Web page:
The word of the day is “trust.” Our society values self-reliance. We teach that maturity means that we no longer depend on others for direction or support. When we are fully grown, we should take our own path in life. However, our reading of Proverbs 3:1-18 teaches us the opposite. The wise teacher of Proverbs says, “Trust the Lord with all your heart, and do not rely on your own insight” (OAB vs. 5). Today we will consider what it means to trust the Lord for wisdom. We will also find that reliance on God’s wisdom should apply to everything we do.
Our key verse (vs. 5) is a favorite of many. It is worth memorizing so that we keep it in mind as we make our way in life. But today, we study the vocabulary of this passage to gain deeper insight into the divine call to trust God and to look confidently to His wisdom for guidance in living.
Trust: Another Word for Reliance, Confidence, or Refuge
Most English versions of Proverbs use the word “trust” to translate the idea of taking refuge in God (Hebrew Dictionary #982, 36). The Hebrew term suggests that we find our security in the Lord. The Septuagint (LXX) uses the Greek word meaning “to rely on” (Strong’s #4006, 197). Accordingly, “trusting” here means to depend on and put our confidence in the Lord.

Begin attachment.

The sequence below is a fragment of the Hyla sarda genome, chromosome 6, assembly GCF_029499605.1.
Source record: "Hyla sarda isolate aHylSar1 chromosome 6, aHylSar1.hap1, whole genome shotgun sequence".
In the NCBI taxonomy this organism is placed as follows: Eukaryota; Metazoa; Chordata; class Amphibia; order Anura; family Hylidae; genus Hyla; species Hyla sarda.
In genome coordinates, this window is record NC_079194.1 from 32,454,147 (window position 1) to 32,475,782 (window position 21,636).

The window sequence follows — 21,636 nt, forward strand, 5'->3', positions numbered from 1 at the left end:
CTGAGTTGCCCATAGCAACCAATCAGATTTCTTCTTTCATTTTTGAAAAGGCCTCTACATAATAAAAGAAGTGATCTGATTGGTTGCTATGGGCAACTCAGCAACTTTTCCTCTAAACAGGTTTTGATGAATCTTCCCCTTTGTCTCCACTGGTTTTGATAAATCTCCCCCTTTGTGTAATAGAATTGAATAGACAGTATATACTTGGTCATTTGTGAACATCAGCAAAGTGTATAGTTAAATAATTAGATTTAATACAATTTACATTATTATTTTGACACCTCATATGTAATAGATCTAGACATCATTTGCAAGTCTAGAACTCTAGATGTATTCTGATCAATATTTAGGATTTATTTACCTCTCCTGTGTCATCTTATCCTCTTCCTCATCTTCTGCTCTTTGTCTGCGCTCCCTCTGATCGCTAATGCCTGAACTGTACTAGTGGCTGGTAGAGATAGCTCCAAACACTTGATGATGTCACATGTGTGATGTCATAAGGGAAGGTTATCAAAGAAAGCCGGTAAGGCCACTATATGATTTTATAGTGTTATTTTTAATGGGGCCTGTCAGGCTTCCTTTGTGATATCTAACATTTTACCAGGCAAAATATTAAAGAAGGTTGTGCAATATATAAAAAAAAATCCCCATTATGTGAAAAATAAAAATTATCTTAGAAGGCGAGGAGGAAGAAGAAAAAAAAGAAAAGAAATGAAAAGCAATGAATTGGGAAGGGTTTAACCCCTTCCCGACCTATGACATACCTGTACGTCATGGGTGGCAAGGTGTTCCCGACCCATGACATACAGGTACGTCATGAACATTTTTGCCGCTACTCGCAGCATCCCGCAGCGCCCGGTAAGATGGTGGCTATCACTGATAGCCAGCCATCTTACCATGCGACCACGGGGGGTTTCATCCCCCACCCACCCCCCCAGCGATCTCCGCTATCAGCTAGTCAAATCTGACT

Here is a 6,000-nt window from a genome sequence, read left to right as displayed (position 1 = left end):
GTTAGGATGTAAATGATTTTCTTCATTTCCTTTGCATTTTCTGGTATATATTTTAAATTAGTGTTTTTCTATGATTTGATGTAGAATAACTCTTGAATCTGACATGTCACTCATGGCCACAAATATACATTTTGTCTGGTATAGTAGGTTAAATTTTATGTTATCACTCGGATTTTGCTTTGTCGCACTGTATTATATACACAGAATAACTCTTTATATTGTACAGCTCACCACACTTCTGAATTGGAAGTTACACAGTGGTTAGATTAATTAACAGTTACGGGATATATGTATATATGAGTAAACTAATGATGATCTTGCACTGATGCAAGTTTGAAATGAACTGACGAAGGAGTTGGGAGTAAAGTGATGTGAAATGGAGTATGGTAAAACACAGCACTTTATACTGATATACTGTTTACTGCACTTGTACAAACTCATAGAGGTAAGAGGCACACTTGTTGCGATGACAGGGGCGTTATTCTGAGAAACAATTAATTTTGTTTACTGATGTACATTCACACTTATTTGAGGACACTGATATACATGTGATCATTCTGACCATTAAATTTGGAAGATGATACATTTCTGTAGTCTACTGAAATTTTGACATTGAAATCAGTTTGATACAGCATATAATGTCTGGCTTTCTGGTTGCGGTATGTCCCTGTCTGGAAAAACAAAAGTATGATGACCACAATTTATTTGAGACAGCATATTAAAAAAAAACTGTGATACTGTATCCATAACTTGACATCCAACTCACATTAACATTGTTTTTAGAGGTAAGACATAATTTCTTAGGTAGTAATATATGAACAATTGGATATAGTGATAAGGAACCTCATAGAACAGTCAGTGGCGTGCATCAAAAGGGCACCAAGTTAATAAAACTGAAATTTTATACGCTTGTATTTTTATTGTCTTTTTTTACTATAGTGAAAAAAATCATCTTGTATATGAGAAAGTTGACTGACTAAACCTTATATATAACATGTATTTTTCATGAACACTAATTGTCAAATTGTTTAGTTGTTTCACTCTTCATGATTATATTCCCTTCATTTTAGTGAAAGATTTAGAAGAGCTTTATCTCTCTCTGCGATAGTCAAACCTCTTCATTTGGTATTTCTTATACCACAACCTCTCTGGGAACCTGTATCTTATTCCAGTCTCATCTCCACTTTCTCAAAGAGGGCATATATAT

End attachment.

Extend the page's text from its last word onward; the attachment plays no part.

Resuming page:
But Proverbs directs us to put our confidence in the Almighty “with all your heart” (OSB vs. 5). The “heart” is the seat of our thoughts, feelings, morality, and conscience. Thus, the writer of Proverbs advises that our dependence on God should be without reservation. We should devote our thoughts, feelings, and desires, as well as our will to trusting in God.
Relying On Our Own Understanding
But if we find our security in God, we should also put our confidence in His wisdom. The Hebrew text uses a compelling image to describe the opposite of such reliance. It cautions us, “lean not on your own understanding” (NKJV vs. 5). The Hebrew term refers to supporting oneself. But “leaning” suggests that if this prop were suddenly removed from us, we would fall over. Thus, our own understanding is contrary to the dependability of God’s wisdom. It is unreliable.
The New Revised Standard Version agrees with this thought when it translates, “Do not rely on your own insight” (NRSV vs. 5). However, the Septuagint (LXX) offers another viewpoint. It says, “Do not exalt your own wisdom” (OSB vs. 5). The Greek word for “exalt” means to “lift up” (Strong’s #1869, 93). In this view, we are not to give an elevated estimation to our own wisdom, higher than our value of God’s understanding.
Wisdom Applied to All Our Ways
The next verse elaborates on what it means to rely on God for wisdom. Most versions have it that we should apply this dependency to “all our ways” (NKJV, OAB, OSB vs. 6), that is, in everything we do. The Hebrew text uses the general word “to know,” and the Greek Septuagint does the same. Therefore, the Orthodox Study Bible translates, “In all your ways know wisdom (OSB vs. 6). We might say, “In all you do, know and remember the wisdom of God.”
But the New King James and New Revised versions offer a more specific thought. They translate, “In all your ways acknowledge Him” (OAB, NKJV vs. 6). When we “acknowledge” the Lord, we submit to the authority of God and His wisdom.
Straight Paths Without the Danger of Stumbling